CBC bargaining proposal (SMART-TD)

Additional information will be provided as developments warrant. We appreciate your continuing support, and we look forward to working with the NMB to reach a settlement that we can be proud of.

###

The unions comprising the Coordinated Bargaining Coalition are: the American Train Dispatchers Association (ATDA); the Brotherhood of Locomotive Engineers and Trainmen / Teamsters Rail Conference (BLET); the Brotherhood of Railroad Signalmen (BRS); the International Association of Machinists (IAM); the International Brotherhood of Boilermakers (IBB); the National Conference of Firemen & Oilers/SEIU (NCFO); the International Brotherhood of Electrical Workers (IBEW); the Transport Workers Union of America (TWU); the Transportation Communications Union / IAM (TCU), including TCU’s Brotherhood Railway Carmen Division (BRC); and the Transportation Division of the International Association of Sheet Metal, Air, Rail, and Transportation Workers (SMART–TD).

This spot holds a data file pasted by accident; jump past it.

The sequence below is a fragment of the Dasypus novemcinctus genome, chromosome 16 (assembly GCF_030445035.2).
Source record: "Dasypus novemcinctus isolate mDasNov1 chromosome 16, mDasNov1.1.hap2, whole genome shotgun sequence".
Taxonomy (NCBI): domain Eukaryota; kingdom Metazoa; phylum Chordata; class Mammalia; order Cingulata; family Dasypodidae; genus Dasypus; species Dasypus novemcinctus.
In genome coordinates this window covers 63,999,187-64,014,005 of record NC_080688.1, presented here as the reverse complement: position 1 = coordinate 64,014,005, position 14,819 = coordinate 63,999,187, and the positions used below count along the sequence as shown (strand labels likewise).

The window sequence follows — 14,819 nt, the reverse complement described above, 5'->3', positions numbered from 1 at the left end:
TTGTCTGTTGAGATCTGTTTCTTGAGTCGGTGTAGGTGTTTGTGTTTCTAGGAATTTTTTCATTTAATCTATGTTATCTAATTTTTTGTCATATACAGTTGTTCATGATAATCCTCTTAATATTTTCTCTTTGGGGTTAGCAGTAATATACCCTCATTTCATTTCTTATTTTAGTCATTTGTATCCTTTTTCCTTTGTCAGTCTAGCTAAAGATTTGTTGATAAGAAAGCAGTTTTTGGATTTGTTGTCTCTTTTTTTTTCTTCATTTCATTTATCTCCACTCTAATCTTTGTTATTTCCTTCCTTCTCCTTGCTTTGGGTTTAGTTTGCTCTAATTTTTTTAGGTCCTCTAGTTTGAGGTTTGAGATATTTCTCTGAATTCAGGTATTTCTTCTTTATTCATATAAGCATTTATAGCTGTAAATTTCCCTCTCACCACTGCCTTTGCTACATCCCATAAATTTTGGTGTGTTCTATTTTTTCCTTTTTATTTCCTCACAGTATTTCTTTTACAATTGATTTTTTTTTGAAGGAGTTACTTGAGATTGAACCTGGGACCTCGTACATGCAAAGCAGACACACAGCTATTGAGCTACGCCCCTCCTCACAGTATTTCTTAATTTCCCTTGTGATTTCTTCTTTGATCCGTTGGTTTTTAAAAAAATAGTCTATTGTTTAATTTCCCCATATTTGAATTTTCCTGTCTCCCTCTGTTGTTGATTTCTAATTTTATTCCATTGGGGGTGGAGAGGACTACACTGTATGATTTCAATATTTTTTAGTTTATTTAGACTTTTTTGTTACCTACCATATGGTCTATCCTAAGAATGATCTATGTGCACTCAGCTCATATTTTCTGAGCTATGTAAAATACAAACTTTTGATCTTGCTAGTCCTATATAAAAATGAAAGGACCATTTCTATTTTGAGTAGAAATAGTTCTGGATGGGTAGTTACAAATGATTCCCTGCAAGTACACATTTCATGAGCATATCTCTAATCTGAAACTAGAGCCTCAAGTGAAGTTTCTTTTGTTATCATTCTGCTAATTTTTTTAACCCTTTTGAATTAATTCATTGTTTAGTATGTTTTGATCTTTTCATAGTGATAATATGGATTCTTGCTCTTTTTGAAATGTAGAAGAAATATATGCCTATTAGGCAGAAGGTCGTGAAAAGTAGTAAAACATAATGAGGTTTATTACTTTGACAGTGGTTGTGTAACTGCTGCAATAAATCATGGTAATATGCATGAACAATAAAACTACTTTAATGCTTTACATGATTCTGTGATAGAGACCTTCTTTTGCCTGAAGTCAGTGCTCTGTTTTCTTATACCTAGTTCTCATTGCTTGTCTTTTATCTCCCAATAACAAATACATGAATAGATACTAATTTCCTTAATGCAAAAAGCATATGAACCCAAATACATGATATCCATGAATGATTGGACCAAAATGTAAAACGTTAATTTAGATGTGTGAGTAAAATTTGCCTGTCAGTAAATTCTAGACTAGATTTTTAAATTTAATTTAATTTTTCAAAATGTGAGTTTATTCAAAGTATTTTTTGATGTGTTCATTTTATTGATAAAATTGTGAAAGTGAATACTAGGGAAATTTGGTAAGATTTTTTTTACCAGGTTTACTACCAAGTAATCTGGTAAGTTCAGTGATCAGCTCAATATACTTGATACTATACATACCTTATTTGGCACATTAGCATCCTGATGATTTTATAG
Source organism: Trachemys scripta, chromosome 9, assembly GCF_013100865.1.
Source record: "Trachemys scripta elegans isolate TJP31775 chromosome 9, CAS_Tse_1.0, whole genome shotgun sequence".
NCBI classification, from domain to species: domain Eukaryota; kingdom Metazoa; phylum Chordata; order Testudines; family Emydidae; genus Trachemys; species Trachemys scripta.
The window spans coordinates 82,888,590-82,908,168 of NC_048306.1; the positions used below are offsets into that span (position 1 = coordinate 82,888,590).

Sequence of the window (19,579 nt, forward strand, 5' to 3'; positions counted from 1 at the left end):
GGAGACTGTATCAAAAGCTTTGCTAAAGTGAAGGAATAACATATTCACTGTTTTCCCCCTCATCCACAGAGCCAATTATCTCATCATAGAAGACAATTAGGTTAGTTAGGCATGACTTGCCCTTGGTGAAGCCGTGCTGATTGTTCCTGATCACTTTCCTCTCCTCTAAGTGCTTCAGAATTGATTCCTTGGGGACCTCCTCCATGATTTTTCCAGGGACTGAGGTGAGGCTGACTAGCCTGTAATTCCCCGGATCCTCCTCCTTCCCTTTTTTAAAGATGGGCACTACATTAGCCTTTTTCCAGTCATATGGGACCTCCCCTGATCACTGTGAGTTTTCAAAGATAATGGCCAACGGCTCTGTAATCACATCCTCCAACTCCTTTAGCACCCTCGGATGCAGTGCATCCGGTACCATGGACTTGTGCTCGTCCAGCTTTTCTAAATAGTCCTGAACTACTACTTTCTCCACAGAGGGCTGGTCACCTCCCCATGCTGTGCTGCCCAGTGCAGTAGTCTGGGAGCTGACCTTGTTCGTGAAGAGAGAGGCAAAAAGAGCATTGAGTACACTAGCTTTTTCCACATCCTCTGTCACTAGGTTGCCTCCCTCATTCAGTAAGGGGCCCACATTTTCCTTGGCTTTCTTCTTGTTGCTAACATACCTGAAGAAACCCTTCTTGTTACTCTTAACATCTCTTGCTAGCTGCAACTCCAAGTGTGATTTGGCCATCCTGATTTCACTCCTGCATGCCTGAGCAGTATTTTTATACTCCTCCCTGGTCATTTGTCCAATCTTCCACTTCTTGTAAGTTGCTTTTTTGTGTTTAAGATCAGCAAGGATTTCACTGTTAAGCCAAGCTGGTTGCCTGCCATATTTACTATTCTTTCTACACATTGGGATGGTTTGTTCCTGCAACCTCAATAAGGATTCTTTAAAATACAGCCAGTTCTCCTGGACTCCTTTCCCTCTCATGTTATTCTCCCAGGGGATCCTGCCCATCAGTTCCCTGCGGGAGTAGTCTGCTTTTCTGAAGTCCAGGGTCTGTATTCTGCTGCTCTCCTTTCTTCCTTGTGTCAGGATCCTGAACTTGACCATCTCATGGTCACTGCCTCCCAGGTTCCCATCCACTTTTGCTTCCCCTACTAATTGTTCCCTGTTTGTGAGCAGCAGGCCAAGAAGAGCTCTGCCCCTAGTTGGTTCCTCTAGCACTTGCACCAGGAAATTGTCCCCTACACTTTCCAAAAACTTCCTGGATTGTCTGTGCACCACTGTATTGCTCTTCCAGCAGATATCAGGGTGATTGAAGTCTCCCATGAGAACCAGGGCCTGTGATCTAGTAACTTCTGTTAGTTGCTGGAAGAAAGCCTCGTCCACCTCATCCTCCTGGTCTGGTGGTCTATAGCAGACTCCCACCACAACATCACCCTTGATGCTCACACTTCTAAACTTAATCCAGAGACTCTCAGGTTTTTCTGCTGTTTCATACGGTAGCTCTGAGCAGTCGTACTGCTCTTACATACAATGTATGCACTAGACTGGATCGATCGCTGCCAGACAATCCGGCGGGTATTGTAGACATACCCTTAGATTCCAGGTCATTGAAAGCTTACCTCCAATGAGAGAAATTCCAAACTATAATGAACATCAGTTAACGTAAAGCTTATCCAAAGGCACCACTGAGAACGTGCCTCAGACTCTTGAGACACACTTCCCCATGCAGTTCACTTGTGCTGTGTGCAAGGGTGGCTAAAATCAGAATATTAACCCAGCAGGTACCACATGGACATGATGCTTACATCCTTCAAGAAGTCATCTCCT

Collectively, the CBC unions represent more than 105,000 railroad workers covered by the various organizations’ national agreements, and comprise over 80% of the workforce who will be impacted by this round of negotiations.

Read this release in PDF form.

Washington, D.C. (Aug. 7, 2020) — On August 5, 2020, 12 rail unions whose members and their families are covered by the NRC/UTU Plan and the Railroad Employees National Health and Welfare Plan filed suit against the nation’s Class I railroad carriers in the United States District Court for the District of Columbia.
The suit asks the court to force the carriers to bargain in good faith with the unions over mandatory subjects of bargaining. The involved issues have been the subject of collective bargaining for decades and are in fact part of the carriers’ bargaining notices served on November 1, 2019, pursuant to Section 6 of the Railway Labor Act (RLA). At issue are carrier attempts to restrict access to certain medications and to forcibly reconfigure health care networks.